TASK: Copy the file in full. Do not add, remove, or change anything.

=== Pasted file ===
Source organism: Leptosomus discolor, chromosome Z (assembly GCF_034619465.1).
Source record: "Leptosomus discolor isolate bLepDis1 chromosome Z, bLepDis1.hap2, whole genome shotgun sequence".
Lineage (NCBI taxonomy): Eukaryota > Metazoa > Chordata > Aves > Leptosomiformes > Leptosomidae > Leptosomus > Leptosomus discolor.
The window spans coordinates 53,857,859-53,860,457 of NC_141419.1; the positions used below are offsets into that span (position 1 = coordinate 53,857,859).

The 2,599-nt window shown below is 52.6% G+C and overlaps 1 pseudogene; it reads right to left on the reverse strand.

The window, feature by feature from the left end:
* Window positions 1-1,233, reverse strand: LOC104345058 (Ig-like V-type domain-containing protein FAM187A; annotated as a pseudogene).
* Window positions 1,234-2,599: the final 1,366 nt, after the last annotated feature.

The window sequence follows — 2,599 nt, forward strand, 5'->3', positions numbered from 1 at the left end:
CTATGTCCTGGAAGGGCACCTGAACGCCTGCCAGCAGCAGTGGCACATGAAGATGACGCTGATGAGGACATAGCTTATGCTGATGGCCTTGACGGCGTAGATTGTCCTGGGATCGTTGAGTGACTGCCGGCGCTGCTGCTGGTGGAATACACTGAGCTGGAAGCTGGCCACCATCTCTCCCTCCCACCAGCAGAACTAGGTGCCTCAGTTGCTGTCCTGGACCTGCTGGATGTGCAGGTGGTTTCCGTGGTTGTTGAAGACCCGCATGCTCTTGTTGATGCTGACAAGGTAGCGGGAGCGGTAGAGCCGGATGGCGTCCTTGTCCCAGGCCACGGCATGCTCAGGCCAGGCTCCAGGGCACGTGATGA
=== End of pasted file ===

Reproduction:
Source organism: Leptosomus discolor, chromosome Z (assembly GCF_034619465.1).
Source record: "Leptosomus discolor isolate bLepDis1 chromosome Z, bLepDis1.hap2, whole genome shotgun sequence".
Lineage (NCBI taxonomy): Eukaryota > Metazoa > Chordata > Aves > Leptosomiformes > Leptosomidae > Leptosomus > Leptosomus discolor.
The window spans coordinates 53,857,859-53,860,457 of NC_141419.1; the positions used below are offsets into that span (position 1 = coordinate 53,857,859).

The 2,599-nt window shown below is 52.6% G+C and overlaps 1 pseudogene; it reads right to left on the reverse strand.

The window, feature by feature from the left end:
* Window positions 1-1,233, reverse strand: LOC104345058 (Ig-like V-type domain-containing protein FAM187A; annotated as a pseudogene).
* Window positions 1,234-2,599: the final 1,366 nt, after the last annotated feature.

The window sequence follows — 2,599 nt, forward strand, 5'->3', positions numbered from 1 at the left end:
CTATGTCCTGGAAGGGCACCTGAACGCCTGCCAGCAGCAGTGGCACATGAAGATGACGCTGATGAGGACATAGCTTATGCTGATGGCCTTGACGGCGTAGATTGTCCTGGGATCGTTGAGTGACTGCCGGCGCTGCTGCTGGTGGAATACACTGAGCTGGAAGCTGGCCACCATCTCTCCCTCCCACCAGCAGAACTAGGTGCCTCAGTTGCTGTCCTGGACCTGCTGGATGTGCAGGTGGTTTCCGTGGTTGTTGAAGACCCGCATGCTCTTGTTGATGCTGACAAGGTAGCGGGAGCGGTAGAGCCGGATGGCGTCCTTGTCCCAGGCCACGGCATGCTCAGGCCAGGCTCCAGGGCACGTGATGA